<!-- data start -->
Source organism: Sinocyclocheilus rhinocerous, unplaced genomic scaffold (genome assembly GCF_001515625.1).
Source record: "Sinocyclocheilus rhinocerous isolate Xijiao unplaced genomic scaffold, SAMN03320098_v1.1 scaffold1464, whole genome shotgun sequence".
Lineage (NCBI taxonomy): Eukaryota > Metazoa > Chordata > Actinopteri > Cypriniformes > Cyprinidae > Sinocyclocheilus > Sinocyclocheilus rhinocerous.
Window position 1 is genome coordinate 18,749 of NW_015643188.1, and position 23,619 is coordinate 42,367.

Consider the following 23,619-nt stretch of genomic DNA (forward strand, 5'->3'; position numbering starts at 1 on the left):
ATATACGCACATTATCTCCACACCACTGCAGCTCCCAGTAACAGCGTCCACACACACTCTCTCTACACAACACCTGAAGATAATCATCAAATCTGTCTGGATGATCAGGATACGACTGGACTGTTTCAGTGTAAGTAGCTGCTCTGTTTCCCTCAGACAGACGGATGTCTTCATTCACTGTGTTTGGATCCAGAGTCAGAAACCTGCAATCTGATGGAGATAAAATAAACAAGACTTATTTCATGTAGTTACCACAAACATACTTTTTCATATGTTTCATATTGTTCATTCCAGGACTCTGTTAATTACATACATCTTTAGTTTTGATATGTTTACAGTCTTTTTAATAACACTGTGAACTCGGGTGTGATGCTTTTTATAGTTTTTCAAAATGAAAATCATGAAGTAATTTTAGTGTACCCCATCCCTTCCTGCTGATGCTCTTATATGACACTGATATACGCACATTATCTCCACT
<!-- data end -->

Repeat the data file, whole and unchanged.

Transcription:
Source organism: Sinocyclocheilus rhinocerous, unplaced genomic scaffold (genome assembly GCF_001515625.1).
Source record: "Sinocyclocheilus rhinocerous isolate Xijiao unplaced genomic scaffold, SAMN03320098_v1.1 scaffold1464, whole genome shotgun sequence".
Lineage (NCBI taxonomy): Eukaryota > Metazoa > Chordata > Actinopteri > Cypriniformes > Cyprinidae > Sinocyclocheilus > Sinocyclocheilus rhinocerous.
Window position 1 is genome coordinate 18,749 of NW_015643188.1, and position 23,619 is coordinate 42,367.

Consider the following 23,619-nt stretch of genomic DNA (forward strand, 5'->3'; position numbering starts at 1 on the left):
ATATACGCACATTATCTCCACACCACTGCAGCTCCCAGTAACAGCGTCCACACACACTCTCTCTACACAACACCTGAAGATAATCATCAAATCTGTCTGGATGATCAGGATACGACTGGACTGTTTCAGTGTAAGTAGCTGCTCTGTTTCCCTCAGACAGACGGATGTCTTCATTCACTGTGTTTGGATCCAGAGTCAGAAACCTGCAATCTGATGGAGATAAAATAAACAAGACTTATTTCATGTAGTTACCACAAACATACTTTTTCATATGTTTCATATTGTTCATTCCAGGACTCTGTTAATTACATACATCTTTAGTTTTGATATGTTTACAGTCTTTTTAATAACACTGTGAACTCGGGTGTGATGCTTTTTATAGTTTTTCAAAATGAAAATCATGAAGTAATTTTAGTGTACCCCATCCCTTCCTGCTGATGCTCTTATATGACACTGATATACGCACATTATCTCCACT